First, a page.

Concor, the company with a virtual monopoly in moving containerised cargo traffic, reported good performance for 1QFY03 with a rise of 11% in topline. Operating margins however, dropped by around 260 basis points. The drop in operating margins is explainable considering the backdrop of a slowing economy.
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Container traffic can be broadly differentiated in two categories – EXIM (Export/Import) and Domestic traffic. Majority of the company’s revenue is derived from international traffic (mainly in the Delhi-JNPT route). The Exim business contributes around 70% of revenues and 83% of the company's profitability. With liberalization and opening up of the Indian economy, lowering of import tariffs and reduction in the number of commodities whose import were prohibited by the Government earlier, there is an increasing trend of containerised imports into India.
Since 1994-95, the total container traffic handled in Indian ports has grown by more than 50%. The country currently has 1 m TEU’s each (Twenty foot equivalent units/1 standard size container) of export and import container traffic. The growth of container port traffic is expected to have a relatively better growth rate in the coming years, especially in ports of JNPT (Jawaharlal Nehru Port Trust), Mumbai and Chennai. Other important container handling ports are Haldia and Tuticorin.
The company’s entry into the domestic business, which could be solely attributable to the shortage of wagons with Indian Railways in 1996, has large growth potential today. Around one third of port traffic originates from and terminates at places within 300 kms from the port and the balance is carried to the hinterland (either through roadways or railways). Since consumption centers are vast distances away from ports, there is always a huge demand for inland transportation. Further, growth of non–bulk traffic is expected to be much faster than the growth of bulk traffic. The share of non–bulk traffic in total traffic is expected to go up from 35% to 50% by the year 2010. Significantly, much of this traffic is containerisable.
Globally, the average level of containerisation is more than 70%, while in India it is in the range of 30-35%. The level of containerisation in India can improve, only if the road infrastructure improves. The proposed golden quadrangle project connecting the four metros by expressways is expected to help Concor in its ultimate objective of being a terrestrial logistics service provider facilitating door-to-door delivery. With the gradual reduction in import tariffs, including removal of quantity and quota restrictions as committed to the WTO, trade growth will add to Concor’s business. Also, the e-commerce eventuality will provide significant opportunities in the field of distribution and Concor has the potential to be a fully integrated third party logistics company.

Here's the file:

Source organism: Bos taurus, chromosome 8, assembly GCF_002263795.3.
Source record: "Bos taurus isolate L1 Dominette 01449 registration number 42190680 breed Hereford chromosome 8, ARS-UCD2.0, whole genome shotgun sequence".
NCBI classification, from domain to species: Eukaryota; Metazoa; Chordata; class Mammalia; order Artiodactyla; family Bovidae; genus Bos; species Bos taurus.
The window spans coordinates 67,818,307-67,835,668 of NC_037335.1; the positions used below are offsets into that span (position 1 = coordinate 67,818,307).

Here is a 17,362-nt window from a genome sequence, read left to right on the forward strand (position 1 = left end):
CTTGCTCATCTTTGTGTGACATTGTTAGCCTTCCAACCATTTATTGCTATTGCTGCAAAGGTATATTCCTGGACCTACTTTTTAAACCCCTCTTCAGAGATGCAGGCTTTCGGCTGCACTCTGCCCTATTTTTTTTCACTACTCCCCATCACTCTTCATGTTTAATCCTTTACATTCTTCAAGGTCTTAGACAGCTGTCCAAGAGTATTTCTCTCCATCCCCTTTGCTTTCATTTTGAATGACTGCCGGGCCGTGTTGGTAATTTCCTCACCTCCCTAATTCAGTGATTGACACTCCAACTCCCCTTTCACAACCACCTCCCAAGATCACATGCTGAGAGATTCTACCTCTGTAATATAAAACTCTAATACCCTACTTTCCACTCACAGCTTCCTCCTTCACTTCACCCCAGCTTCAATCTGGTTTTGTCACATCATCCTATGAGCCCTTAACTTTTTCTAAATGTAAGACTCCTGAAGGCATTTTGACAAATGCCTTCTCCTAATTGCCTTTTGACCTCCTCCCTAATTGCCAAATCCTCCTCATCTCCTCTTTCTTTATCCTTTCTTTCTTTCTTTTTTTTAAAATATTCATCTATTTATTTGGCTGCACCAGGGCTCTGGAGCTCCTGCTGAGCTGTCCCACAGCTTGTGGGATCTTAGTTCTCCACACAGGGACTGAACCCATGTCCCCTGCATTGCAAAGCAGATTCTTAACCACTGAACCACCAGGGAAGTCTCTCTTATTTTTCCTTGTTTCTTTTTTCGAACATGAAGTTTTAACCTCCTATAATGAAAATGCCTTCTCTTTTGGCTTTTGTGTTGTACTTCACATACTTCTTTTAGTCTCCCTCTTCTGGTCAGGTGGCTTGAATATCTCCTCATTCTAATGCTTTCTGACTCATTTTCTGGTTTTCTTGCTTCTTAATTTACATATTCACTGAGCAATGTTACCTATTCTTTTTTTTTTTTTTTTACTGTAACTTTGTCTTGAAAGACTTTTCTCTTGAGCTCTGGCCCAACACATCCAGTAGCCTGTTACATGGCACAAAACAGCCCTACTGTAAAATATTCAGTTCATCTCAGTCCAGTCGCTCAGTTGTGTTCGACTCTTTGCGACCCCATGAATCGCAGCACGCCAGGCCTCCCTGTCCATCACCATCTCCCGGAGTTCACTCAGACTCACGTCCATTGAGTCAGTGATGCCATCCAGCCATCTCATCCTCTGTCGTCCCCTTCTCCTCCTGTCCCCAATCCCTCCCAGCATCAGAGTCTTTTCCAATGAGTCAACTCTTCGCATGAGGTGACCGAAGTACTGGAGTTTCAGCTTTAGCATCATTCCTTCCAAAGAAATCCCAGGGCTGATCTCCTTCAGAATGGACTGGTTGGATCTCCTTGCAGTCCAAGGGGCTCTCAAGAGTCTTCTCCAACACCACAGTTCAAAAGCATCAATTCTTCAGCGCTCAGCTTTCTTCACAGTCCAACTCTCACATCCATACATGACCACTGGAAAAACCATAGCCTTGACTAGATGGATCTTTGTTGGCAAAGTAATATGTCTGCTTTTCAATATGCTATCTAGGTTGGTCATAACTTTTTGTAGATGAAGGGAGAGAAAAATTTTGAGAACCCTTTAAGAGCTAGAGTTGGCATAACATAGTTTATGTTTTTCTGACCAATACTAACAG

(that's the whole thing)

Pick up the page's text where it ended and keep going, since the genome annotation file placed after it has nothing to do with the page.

Till recently, investment by Concor has not been significant. However, to reduce dependence on railways and increase market share in inland container movement, Concor has huge capex plans in the future. The source of funds for Capex plans would be met through a combination of a World Bank loan, internal accruals and debt. Consequent to this expansion, the company's revenues are expected to grow at a faster clip.
At the current market price of Rs 263, the stock trades at 6.6x its annualised earnings for 1QFY03. The stock has almost doubled in the last six months on the back of rally in PSU stocks. Given the expansion plans of the company in the near-term, one can expect Concor to report a significant growth in profits. Keeping in mind the company' monopoly status and immense growth potential, valuations are still on the attractive side.
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